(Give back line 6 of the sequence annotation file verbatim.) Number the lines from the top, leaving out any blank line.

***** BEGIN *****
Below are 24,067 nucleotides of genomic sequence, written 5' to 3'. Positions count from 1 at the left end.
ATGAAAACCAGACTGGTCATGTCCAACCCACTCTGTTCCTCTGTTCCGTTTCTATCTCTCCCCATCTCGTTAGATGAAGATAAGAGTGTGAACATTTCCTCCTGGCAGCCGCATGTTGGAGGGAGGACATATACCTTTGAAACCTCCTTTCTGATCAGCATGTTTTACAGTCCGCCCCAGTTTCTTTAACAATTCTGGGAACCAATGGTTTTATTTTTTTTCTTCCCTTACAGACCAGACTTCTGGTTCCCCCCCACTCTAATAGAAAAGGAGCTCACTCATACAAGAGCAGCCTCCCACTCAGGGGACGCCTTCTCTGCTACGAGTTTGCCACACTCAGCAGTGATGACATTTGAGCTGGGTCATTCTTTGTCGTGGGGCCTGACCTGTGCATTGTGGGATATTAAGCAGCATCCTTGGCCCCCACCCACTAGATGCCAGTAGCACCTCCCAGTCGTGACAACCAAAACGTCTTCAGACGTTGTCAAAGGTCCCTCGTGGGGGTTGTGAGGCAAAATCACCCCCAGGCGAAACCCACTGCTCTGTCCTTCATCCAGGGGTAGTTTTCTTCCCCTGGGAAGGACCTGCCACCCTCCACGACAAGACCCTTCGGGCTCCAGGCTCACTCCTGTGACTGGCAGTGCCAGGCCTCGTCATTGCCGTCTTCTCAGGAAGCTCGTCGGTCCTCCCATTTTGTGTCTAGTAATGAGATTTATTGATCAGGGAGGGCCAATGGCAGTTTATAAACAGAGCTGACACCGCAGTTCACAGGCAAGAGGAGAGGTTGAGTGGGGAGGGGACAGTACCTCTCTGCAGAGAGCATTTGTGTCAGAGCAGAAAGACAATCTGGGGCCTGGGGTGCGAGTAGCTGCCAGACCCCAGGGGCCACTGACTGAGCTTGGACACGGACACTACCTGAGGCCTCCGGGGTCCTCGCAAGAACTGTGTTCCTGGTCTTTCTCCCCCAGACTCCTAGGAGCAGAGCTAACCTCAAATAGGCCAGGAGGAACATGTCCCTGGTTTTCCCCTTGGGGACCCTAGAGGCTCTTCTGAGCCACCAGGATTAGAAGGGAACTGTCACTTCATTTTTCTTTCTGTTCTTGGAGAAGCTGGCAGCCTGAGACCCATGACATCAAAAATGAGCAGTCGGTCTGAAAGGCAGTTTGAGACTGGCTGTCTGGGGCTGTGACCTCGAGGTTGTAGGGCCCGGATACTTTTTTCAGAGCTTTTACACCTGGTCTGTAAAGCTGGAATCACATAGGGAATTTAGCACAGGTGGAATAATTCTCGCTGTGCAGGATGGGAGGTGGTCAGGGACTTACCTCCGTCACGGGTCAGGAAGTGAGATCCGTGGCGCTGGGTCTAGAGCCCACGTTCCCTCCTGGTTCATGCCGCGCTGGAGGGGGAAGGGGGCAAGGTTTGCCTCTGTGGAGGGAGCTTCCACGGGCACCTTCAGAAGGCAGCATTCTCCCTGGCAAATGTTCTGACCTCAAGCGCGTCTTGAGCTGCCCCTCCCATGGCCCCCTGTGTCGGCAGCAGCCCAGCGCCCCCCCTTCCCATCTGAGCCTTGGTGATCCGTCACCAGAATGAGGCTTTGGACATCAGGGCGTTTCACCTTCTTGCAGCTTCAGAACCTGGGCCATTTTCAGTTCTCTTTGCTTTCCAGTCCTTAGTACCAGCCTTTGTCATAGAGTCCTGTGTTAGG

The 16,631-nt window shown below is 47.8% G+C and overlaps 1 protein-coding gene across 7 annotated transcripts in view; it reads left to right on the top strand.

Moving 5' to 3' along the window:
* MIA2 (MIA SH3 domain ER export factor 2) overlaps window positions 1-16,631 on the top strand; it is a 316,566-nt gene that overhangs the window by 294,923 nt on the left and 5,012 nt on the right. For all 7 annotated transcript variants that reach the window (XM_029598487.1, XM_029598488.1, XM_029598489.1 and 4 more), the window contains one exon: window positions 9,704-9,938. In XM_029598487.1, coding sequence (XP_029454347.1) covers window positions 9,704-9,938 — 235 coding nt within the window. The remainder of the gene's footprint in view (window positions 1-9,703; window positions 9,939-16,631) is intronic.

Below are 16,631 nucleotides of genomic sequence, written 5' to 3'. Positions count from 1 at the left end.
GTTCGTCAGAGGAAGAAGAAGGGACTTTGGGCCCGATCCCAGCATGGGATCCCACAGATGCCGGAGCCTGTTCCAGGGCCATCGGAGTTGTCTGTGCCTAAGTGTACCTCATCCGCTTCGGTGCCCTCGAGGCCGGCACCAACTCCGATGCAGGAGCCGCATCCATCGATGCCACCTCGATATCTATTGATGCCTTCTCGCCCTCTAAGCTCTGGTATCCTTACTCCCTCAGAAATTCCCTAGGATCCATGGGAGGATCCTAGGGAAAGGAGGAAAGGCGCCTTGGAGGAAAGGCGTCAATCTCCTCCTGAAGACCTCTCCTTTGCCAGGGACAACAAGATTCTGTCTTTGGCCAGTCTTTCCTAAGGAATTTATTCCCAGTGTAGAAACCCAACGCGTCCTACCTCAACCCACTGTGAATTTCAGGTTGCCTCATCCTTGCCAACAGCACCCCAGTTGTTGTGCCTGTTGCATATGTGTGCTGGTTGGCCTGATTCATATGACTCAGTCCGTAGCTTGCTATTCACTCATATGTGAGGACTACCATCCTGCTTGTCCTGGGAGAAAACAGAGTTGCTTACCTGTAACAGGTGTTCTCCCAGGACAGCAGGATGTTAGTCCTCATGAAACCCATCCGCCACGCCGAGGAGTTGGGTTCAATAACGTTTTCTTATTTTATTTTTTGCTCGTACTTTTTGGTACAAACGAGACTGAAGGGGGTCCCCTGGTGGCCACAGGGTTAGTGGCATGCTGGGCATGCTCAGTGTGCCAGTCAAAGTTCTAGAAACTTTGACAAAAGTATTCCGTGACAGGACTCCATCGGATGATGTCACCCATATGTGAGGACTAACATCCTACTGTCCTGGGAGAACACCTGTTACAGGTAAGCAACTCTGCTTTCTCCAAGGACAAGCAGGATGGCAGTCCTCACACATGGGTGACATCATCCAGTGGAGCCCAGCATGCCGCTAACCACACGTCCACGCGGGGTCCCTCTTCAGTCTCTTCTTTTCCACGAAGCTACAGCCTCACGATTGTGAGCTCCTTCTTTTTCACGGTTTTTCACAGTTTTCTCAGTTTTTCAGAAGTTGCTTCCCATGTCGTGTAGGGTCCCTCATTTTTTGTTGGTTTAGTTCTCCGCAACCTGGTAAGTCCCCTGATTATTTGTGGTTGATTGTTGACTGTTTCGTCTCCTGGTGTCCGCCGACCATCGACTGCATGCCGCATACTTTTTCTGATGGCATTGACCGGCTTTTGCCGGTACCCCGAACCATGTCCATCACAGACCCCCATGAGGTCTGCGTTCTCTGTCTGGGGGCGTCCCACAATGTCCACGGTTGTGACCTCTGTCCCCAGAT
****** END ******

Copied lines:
Below are 16,631 nucleotides of genomic sequence, written 5' to 3'. Positions count from 1 at the left end.